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Design Innovation Paper

Design of Novel Mixer and Applicator for Two-Component Surgical Adhesives

[+] Author and Article Information
Kevin Go

Department of Biomedical Engineering,
McCormick School of Engineering and Applied Science,
Northwestern University,
2145 Sheridan Road,
Evanston, IL 60208
e-mail: KevinGo2014@u.northwestern.edu

Yeong Kim

Department of Biomedical Engineering,
McCormick School of Engineering and Applied Science,
Northwestern University,
2145 Sheridan Road,
Evanston, IL 60208
e-mail: YeongKim2011@u.northwestern.edu

Andy H. Lee

Department of Biomedical Engineering,
McCormick School of Engineering and Applied Science,
Northwestern University,
2145 Sheridan Road,
Evanston, IL 60208
e-mail: AndyLee2015@u.northwestern.edu

Kelly Staricha

Department of Biomedical Engineering,
McCormick School of Engineering and Applied Science,
Northwestern University,
2145 Sheridan Road,
Evanston, IL 60208
e-mail: Kelly@northwestern.edu

Phillip Messersmith

Department of Biomedical Engineering,
McCormick School of Engineering and Applied Science,
Northwestern University,
2145 Sheridan Road,
Evanston, IL 60208
e-mail: PhilM@berkeley.edu

Matthew Glucksberg

Department of Biomedical Engineering,
McCormick School of Engineering and Applied Science,
Northwestern University,
2145 Sheridan Road,
Evanston, IL 60208
e-mail: M-Glucksberg@northwestern.edu

1Kevin Go, Yeong Kim, Andy H. Lee, and Kelly Staricha contributed equally to this work.

2Corresponding author.

Manuscript received January 29, 2015; final manuscript received June 3, 2015; published online August 6, 2015. Assoc. Editor: Rita M. Patterson.

J. Med. Devices 9(4), 045001 (Aug 06, 2015) (6 pages) Paper No: MED-15-1019; doi: 10.1115/1.4030828 History: Received January 29, 2015

Current mixer and applicator devices on the market are not able to properly and efficiently mix two-component surgical adhesives in small volumes necessary to achieve economic viability. Furthermore, in these devices a significant amount of adhesive is wasted during the application process, as material within the dead space of the mixing chamber must be discarded. We have designed and demonstrated a new active mixer and applicator system capable of rapidly and efficiently mixing two components of an adhesive and applying it to the surgical site. Recently, Messersmith et al. have developed a tissue adhesive inspired by the mussel byssus and have shown that it is effective as a surgical sealant, and is especially suited for wet environments such as in fetal surgery. Like some other tissue sealants, this one requires that two components of differing viscosities be thoroughly mixed within a specified and short time period. Through a combination of compression and shear testing, we demonstrated that our device could effectively mix the adhesive developed by Messersmith et al. and improve its shear strength to significantly higher values than what has been reported for vortex mixing. Overall, our mixer and applicator system not only has potential applications in mixing and applying various adhesives in multiple surgical fields but also makes this particular adhesive viable for clinical use.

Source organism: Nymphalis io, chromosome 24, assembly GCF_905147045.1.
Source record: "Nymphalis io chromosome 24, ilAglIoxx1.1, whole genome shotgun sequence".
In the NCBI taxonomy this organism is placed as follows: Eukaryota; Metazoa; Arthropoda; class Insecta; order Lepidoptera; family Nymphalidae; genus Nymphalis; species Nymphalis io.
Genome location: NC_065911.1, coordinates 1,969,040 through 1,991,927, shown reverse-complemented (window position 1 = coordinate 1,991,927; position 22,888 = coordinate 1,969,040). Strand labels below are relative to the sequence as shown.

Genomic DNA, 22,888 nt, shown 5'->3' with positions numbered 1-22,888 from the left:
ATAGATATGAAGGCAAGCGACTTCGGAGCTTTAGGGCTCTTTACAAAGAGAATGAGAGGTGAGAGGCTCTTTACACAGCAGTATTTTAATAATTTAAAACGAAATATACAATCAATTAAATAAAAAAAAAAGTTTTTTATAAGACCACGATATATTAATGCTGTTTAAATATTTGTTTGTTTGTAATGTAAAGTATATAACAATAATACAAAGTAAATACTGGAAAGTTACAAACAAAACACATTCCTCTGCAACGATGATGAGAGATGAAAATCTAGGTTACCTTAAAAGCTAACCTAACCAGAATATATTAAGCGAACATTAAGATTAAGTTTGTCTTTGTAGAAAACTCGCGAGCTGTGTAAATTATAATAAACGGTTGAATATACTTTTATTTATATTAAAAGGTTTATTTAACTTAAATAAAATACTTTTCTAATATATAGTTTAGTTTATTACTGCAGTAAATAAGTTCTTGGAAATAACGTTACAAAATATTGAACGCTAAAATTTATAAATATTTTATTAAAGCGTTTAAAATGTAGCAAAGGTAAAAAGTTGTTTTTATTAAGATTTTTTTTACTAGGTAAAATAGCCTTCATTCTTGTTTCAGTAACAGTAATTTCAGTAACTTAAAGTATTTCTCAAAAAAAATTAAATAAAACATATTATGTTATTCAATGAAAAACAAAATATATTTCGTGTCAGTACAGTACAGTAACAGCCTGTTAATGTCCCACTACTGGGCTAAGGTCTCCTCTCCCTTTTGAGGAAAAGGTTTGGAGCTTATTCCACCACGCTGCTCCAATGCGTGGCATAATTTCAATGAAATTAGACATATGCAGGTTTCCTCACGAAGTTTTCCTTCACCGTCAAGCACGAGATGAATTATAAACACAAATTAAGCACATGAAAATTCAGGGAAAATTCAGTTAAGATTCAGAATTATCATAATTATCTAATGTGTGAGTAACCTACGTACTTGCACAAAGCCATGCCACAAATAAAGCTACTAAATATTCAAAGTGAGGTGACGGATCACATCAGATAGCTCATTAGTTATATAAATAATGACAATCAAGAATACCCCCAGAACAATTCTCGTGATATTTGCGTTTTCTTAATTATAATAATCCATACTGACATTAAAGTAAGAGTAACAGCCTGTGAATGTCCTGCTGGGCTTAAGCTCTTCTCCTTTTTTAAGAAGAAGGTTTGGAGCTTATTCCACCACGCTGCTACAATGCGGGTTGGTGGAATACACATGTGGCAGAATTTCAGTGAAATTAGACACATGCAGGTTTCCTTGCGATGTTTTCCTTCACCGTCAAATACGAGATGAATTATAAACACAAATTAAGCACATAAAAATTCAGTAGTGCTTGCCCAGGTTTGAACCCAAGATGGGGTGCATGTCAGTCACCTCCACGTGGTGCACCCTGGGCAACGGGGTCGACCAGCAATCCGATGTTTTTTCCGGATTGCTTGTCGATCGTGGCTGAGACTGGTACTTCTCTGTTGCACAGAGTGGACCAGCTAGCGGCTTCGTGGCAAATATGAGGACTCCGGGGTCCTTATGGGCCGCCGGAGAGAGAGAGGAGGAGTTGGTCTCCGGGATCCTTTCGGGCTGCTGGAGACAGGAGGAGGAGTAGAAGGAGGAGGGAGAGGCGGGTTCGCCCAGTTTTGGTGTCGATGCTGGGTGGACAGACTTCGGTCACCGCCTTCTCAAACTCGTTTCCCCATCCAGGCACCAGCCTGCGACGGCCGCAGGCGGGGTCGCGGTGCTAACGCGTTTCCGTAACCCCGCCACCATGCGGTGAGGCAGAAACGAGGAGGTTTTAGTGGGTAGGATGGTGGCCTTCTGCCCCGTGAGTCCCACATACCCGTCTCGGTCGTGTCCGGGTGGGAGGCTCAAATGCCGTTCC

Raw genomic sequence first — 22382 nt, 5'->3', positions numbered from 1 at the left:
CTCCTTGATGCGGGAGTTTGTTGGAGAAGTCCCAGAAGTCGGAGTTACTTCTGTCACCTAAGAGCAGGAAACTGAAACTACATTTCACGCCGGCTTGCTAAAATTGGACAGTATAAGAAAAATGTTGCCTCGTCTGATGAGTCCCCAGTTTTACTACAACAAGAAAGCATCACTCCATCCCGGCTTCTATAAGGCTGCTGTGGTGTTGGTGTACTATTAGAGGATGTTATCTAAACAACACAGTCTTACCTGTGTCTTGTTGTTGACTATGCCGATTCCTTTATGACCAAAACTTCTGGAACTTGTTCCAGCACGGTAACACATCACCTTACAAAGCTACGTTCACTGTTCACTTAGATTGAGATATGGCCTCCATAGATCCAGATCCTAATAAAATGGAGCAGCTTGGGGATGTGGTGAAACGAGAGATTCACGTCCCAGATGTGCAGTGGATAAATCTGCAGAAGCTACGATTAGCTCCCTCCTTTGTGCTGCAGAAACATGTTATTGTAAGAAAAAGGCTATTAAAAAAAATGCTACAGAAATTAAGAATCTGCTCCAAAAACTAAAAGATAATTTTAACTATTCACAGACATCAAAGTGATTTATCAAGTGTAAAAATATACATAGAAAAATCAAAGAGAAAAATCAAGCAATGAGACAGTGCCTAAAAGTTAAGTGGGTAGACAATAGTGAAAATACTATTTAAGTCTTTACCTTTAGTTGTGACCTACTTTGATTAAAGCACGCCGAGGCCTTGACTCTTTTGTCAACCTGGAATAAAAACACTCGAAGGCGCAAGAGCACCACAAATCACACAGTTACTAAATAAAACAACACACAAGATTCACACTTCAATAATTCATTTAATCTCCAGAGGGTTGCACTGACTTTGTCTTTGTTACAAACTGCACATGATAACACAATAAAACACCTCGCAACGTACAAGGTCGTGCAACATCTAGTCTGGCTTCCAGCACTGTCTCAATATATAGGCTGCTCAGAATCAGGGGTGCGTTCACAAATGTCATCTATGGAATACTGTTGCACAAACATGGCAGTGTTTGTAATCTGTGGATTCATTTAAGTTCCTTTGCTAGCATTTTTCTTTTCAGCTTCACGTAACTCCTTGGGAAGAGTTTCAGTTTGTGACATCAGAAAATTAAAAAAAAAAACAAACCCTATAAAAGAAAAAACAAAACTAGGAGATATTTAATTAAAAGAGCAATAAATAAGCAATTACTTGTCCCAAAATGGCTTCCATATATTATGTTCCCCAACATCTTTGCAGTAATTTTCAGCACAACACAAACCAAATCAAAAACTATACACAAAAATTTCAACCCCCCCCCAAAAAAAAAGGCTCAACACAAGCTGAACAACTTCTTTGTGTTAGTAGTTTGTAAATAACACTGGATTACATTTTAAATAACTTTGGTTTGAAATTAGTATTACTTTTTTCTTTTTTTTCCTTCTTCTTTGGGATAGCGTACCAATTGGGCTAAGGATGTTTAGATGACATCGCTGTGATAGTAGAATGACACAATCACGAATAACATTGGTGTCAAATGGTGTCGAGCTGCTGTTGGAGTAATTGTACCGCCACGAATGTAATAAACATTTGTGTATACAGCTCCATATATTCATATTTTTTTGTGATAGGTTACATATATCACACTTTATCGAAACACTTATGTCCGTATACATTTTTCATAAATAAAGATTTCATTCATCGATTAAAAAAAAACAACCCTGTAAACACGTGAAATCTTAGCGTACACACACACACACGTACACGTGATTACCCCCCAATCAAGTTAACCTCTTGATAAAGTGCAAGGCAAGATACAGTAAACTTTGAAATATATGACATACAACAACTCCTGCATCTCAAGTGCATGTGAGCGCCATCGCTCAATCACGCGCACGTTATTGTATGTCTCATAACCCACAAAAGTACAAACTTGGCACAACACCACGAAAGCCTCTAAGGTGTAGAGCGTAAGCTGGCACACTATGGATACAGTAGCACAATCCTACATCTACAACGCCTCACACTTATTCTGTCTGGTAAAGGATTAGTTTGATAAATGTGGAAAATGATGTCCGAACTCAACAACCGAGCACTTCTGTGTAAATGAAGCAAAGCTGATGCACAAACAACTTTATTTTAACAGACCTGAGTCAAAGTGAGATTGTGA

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Figures

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Fig. 1

Schematic of design concept. Steps: (1) Injection of activator component into polymer, (2) Eppendorf tube containing mixture rotates relative to needle, and (3) mixed adhesive is pulled up into syringe and is ready for application.

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Fig. 4

Formed adhesive gel for compression testing

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Fig. 3

Circuit diagram of electromechanical components

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Fig. 2

(a) Top view of device and (b) side view of device

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Fig. 5

Comparison of maximum compression stress between vortex mixing (control), device mixing with 0 deg tilt angle, and device mixing with 10 deg tilt angle. Values are (mean±SD).

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Fig. 6

Comparison of maximum shear stress between vortex mixing (control) and device mixing with 10 deg tilt angle. Values are (mean±SD).

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